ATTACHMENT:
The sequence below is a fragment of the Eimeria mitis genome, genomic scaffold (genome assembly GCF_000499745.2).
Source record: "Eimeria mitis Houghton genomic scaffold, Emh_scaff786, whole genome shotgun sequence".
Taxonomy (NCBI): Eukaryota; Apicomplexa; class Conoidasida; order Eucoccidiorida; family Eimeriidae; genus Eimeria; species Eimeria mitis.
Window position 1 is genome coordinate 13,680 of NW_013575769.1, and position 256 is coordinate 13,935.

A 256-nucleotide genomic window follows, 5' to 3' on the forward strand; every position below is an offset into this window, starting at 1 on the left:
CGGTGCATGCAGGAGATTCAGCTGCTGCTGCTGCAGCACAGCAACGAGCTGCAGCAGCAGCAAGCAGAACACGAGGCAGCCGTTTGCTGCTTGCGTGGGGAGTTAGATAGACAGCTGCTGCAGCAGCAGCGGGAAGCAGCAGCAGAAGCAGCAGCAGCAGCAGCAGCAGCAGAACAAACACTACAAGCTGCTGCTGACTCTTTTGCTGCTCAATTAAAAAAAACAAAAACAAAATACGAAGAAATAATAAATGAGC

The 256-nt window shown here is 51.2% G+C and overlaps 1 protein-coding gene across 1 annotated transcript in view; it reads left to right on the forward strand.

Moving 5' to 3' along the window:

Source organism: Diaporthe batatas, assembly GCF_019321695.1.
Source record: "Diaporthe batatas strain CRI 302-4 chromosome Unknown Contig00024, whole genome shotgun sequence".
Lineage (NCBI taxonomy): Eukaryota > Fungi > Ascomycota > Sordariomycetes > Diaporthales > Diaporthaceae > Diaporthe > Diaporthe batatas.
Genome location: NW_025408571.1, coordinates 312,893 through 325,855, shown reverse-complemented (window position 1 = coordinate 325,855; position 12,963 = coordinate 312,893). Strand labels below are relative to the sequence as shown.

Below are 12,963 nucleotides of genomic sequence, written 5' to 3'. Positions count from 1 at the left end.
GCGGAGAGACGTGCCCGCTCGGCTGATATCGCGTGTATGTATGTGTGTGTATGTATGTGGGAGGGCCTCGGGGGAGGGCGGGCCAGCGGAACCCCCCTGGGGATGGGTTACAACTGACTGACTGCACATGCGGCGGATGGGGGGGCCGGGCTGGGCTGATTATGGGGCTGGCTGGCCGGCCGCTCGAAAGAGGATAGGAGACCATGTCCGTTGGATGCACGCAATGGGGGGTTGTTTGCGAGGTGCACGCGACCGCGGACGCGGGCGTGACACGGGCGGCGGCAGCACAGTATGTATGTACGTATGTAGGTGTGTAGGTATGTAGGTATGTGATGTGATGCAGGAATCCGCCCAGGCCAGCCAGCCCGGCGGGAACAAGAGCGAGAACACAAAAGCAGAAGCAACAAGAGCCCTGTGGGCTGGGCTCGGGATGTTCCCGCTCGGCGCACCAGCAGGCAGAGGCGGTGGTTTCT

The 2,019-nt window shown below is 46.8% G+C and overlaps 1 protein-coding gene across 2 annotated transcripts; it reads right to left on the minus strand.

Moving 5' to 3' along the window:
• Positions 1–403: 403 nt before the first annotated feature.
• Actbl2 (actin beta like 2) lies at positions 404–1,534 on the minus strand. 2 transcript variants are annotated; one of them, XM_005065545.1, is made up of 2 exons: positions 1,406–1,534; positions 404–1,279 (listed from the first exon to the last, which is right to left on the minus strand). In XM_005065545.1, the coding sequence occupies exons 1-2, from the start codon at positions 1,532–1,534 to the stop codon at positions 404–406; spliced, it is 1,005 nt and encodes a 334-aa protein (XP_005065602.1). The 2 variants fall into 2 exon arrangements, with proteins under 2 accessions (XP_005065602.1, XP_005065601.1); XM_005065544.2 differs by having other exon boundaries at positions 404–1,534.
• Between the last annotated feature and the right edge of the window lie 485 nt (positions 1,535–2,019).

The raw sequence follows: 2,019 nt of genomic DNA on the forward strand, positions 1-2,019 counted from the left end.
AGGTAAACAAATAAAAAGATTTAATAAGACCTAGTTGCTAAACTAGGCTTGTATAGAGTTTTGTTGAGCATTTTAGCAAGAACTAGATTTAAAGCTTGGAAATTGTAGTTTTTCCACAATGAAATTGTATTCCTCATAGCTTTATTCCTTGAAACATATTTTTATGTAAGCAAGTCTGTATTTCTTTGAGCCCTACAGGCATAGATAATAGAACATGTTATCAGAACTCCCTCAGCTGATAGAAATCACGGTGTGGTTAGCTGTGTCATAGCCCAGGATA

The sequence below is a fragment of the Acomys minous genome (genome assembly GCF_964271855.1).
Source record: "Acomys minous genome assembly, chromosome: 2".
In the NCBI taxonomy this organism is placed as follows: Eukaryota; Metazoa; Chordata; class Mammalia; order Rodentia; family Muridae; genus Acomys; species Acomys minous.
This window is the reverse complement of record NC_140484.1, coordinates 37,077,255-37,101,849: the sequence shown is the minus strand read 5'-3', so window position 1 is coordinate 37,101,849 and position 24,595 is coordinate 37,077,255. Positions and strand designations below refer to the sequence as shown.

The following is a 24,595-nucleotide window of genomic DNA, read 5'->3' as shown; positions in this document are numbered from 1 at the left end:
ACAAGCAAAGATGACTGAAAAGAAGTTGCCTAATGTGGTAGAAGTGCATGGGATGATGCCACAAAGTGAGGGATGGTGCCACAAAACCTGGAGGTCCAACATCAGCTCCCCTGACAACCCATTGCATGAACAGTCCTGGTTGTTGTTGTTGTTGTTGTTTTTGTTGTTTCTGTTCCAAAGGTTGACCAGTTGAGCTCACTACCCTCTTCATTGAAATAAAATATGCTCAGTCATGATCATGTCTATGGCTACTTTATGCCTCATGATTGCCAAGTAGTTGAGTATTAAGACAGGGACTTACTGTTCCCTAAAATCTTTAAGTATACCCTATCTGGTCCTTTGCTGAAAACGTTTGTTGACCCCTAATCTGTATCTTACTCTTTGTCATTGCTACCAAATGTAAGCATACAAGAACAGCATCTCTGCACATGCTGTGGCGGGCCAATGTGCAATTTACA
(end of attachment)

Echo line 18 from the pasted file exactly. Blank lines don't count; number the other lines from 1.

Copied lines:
• Actbl2 (actin beta like 2) lies at positions 404–1,534 on the minus strand. 2 transcript variants are annotated; one of them, XM_005065545.1, is made up of 2 exons: positions 1,406–1,534; positions 404–1,279 (listed from the first exon to the last, which is right to left on the minus strand). In XM_005065545.1, the coding sequence occupies exons 1-2, from the start codon at positions 1,532–1,534 to the stop codon at positions 404–406; spliced, it is 1,005 nt and encodes a 334-aa protein (XP_005065602.1). The 2 variants fall into 2 exon arrangements, with proteins under 2 accessions (XP_005065602.1, XP_005065601.1); XM_005065544.2 differs by having other exon boundaries at positions 404–1,534.